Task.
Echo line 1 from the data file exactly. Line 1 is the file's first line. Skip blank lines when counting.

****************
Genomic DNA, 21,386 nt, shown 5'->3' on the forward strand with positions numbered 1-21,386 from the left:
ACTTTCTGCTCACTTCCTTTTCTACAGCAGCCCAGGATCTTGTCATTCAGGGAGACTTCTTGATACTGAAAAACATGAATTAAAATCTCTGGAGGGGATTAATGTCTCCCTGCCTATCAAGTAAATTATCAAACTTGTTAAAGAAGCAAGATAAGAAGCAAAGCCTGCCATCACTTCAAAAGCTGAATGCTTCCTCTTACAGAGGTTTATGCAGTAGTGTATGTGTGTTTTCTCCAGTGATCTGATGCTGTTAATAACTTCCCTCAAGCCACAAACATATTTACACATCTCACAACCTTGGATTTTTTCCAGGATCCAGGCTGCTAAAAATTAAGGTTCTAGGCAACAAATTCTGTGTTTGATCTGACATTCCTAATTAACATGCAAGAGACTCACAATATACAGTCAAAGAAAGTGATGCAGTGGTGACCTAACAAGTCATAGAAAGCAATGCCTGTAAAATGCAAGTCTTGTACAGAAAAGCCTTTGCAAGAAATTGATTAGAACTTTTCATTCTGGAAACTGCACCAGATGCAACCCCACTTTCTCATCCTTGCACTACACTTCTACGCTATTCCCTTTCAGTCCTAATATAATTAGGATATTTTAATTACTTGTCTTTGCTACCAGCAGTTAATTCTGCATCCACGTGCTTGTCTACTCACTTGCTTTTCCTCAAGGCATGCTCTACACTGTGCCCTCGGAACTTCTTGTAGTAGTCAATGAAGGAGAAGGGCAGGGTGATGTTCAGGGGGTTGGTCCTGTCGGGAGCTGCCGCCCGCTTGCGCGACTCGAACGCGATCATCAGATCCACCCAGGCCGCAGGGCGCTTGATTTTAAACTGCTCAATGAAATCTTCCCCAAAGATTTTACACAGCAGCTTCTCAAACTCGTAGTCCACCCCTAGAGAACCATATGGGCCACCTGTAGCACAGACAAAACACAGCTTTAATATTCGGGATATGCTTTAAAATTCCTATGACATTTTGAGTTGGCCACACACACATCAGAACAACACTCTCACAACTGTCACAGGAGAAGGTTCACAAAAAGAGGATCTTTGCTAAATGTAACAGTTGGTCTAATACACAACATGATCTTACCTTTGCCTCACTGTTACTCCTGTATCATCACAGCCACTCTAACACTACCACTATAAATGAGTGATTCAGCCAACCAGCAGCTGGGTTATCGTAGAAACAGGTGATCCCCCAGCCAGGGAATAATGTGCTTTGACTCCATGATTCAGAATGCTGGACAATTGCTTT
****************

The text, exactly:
Genomic DNA, 21,386 nt, shown 5'->3' on the forward strand with positions numbered 1-21,386 from the left: